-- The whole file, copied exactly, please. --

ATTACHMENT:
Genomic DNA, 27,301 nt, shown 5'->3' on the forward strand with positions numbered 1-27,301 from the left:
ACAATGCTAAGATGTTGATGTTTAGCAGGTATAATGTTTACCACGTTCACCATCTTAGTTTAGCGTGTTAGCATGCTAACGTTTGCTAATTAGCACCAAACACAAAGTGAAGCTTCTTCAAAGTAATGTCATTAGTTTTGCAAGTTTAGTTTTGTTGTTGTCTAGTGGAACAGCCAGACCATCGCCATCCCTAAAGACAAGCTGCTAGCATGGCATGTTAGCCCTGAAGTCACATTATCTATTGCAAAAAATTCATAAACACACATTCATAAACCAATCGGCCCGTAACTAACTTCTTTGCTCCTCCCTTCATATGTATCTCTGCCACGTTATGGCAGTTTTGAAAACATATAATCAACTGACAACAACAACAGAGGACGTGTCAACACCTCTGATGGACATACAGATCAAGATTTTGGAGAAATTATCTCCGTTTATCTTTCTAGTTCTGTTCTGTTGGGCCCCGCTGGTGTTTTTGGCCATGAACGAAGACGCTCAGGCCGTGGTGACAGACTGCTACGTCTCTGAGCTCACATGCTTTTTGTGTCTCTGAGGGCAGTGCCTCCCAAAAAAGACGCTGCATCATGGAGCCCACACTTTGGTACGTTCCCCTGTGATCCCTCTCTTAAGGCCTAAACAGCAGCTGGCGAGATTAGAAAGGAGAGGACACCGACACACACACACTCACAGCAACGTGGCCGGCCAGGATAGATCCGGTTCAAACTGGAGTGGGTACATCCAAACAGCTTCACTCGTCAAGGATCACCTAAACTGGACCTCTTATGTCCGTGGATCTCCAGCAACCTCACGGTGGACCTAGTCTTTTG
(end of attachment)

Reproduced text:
Genomic DNA, 27,301 nt, shown 5'->3' on the forward strand with positions numbered 1-27,301 from the left:
ACAATGCTAAGATGTTGATGTTTAGCAGGTATAATGTTTACCACGTTCACCATCTTAGTTTAGCGTGTTAGCATGCTAACGTTTGCTAATTAGCACCAAACACAAAGTGAAGCTTCTTCAAAGTAATGTCATTAGTTTTGCAAGTTTAGTTTTGTTGTTGTCTAGTGGAACAGCCAGACCATCGCCATCCCTAAAGACAAGCTGCTAGCATGGCATGTTAGCCCTGAAGTCACATTATCTATTGCAAAAAATTCATAAACACACATTCATAAACCAATCGGCCCGTAACTAACTTCTTTGCTCCTCCCTTCATATGTATCTCTGCCACGTTATGGCAGTTTTGAAAACATATAATCAACTGACAACAACAACAGAGGACGTGTCAACACCTCTGATGGACATACAGATCAAGATTTTGGAGAAATTATCTCCGTTTATCTTTCTAGTTCTGTTCTGTTGGGCCCCGCTGGTGTTTTTGGCCATGAACGAAGACGCTCAGGCCGTGGTGACAGACTGCTACGTCTCTGAGCTCACATGCTTTTTGTGTCTCTGAGGGCAGTGCCTCCCAAAAAAGACGCTGCATCATGGAGCCCACACTTTGGTACGTTCCCCTGTGATCCCTCTCTTAAGGCCTAAACAGCAGCTGGCGAGATTAGAAAGGAGAGGACACCGACACACACACACTCACAGCAACGTGGCCGGCCAGGATAGATCCGGTTCAAACTGGAGTGGGTACATCCAAACAGCTTCACTCGTCAAGGATCACCTAAACTGGACCTCTTATGTCCGTGGATCTCCAGCAACCTCACGGTGGACCTAGTCTTTTG